Two ex-Soviet republics in the Caucasus region seem to have found themselves amidst fighting once again, namely Armenia and Azerbaijan. The age-old conflict is centered around the Nagorno-Karabakh region. Traditionally, the region was inhabited by Christian Armenians and Muslim Turks and both came in occasional conflict for control throughout history. The Nagorno-Karabakh region is mountainous but strategically vital due to its location between the two countries.
The region is an ethnic-majority Armenian. However, when Azerbaijan and Armenia became part of the Soviet Union in 1920, the Soviets declared the territory to be under the authority of Azerbaijan, much to the dismay and protest of the Armenian population in Nagorno-Karabakh. In the years to follow, Armenian groups in the region made several calls to be transferred into Armenian control. In the early ’90s when the Soviet Union broke down, the two countries erupted into full-scale war.
Both sides committed war atrocities. In 1991, The OSCE Minsk Group was created co-chaired by France, Russia and the US to find a solution to the conflict. Finally, in 1994, a cease-fire was declared, and the region was internationally accepted as part of Azerbaijan. However, there has been no success in establishing a peace treaty to date and conflicts periodically rise in the region, the latest of which took place between July and October 2020.
A hundred have been killed and another hundred wounded in on-ground fighting for the last five days. The Armenian government has said to have shot down several Azerbaijani drones near the capital of Yerevan. While the international community including Russia, France and the US have asked the two to immediately cease hostile action, Turkey’s Tayyip Erdogan has stated that a cease-fire was only possible if Armenia ended its “occupation” of the region.
Nagorno-Karabakh is effectively governed by separatist Armenian groups in power and regional politics have further helped flare up the tensions in the region. Turkey is an open supporter of Azerbaijan. French President Emmanuel Macron has recently accused Turkey of supplying the region with Syrian jihadists. However, Turkey has declined these claims.
International communities including the UN do not recognize any separatist Armenian groups as legitimate in the region, recognizing the territory as belonging to Azerbaijan. Regardless of the lack of international support separatists have formed a self-declared Republic of Artsakh which de facto controls the region with the support of Armenia.
Pakistan is the only country in the world that does not recognize Armenia, and it was the third country after Turkey and Romania to recognize the state of Azerbaijan. And so, similar to its friend Turkey, Pakistan has made its stance clear on the Armenia-Azerbaijan conflict. And in turn, Armenia has sided with India and against Pakistan on the Kashmir Conflict.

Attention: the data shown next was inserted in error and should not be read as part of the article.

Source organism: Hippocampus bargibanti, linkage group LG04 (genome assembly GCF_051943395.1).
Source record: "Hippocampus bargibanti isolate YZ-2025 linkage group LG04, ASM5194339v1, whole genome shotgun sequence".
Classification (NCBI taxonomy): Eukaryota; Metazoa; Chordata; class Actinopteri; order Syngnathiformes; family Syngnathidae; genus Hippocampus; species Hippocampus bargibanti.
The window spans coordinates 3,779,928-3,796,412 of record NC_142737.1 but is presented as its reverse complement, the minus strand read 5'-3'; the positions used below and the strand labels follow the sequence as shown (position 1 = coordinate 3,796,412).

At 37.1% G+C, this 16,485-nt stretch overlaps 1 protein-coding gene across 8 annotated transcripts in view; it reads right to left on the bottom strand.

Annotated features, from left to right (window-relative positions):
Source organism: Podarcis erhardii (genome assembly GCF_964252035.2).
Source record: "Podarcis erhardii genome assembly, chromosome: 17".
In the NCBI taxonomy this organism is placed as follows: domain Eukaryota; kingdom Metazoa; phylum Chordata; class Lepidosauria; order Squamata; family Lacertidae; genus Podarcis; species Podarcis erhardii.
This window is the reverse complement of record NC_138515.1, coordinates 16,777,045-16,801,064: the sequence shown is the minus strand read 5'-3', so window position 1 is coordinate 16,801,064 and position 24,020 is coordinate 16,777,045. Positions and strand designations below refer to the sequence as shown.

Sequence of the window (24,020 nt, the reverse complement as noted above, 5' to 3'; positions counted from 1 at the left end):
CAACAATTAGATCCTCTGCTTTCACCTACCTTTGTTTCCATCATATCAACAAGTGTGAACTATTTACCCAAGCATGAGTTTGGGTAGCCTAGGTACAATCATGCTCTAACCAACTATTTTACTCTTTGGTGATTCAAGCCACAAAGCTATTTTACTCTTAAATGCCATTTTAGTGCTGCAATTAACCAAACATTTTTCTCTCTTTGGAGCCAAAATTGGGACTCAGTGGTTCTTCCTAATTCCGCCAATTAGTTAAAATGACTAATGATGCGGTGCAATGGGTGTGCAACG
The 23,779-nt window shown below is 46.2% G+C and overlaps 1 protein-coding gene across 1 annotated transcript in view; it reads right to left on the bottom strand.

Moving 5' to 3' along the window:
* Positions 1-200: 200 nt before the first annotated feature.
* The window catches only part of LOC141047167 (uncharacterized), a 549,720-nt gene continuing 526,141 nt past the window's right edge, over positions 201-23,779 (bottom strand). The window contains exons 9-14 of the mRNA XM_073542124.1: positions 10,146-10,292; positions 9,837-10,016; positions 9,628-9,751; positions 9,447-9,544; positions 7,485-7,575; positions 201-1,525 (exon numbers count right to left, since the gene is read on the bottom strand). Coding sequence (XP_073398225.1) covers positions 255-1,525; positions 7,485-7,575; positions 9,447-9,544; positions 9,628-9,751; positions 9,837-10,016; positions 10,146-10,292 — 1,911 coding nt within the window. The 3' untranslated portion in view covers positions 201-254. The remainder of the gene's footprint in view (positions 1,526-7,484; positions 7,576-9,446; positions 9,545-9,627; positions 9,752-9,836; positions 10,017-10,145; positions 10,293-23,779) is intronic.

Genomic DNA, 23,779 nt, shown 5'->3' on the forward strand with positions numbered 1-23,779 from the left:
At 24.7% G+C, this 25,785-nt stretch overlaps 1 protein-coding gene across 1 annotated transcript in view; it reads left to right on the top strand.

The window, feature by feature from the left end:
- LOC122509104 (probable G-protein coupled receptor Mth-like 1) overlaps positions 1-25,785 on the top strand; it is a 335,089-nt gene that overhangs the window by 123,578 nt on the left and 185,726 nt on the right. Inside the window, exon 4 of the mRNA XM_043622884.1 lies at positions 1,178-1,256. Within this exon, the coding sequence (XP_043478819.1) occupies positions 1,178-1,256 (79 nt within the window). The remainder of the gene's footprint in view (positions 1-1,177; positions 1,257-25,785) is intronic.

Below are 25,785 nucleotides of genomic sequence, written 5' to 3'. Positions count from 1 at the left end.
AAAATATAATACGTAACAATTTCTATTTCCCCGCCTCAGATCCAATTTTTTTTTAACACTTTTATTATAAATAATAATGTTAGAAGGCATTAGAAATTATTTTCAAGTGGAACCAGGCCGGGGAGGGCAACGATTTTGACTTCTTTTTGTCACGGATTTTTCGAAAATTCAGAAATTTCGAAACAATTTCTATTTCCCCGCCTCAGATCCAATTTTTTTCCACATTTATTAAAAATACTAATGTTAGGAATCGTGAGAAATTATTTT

Pakistan was allegedly reported to have sent troops to Azerbaijan to fight against the Armenians in the ongoing conflict, according to Indian media outlets and an Armenian news report which heard locals speaking of Pakistani presence in Azerbaijan. Pakistan has outrightly refuted such claims, calling them Indian propaganda.
The Foreign Ministry of Pakistan has denied the presence of its troops in Azerbaijan. The Foreign Ministry stated that while it stands behind Azerbaijan and vouches for peace and stability in the region such claims are “irresponsible, speculative and baseless”.
Armenia has found itself an ally in Russia and the country houses Russian military bases. The Armenian foreign minister stated in an interview with a Russian news agency that it accuses Turkey of increasing instability in the region by deploying Syrian jihadists to the war-front while also supplying arms and drones to Azerbaijan. Both Turkey and Azerbaijan deny this, with the Azerbaijan government stating that while it respects external support, it does not need troops or help in the conflict.
Armenia and Azerbaijan are engaged in a violent outbreak in Karabakh since Sunday resulting in widespread civilian deaths and unrest in the region. It is crucial now, that a long overdue peace treaty takes place between the two regarding Nagorno-Karabakh. A treaty which stands on the interests of the parties involved in the conflict, and not one which has external powers breathing down the region’s neck.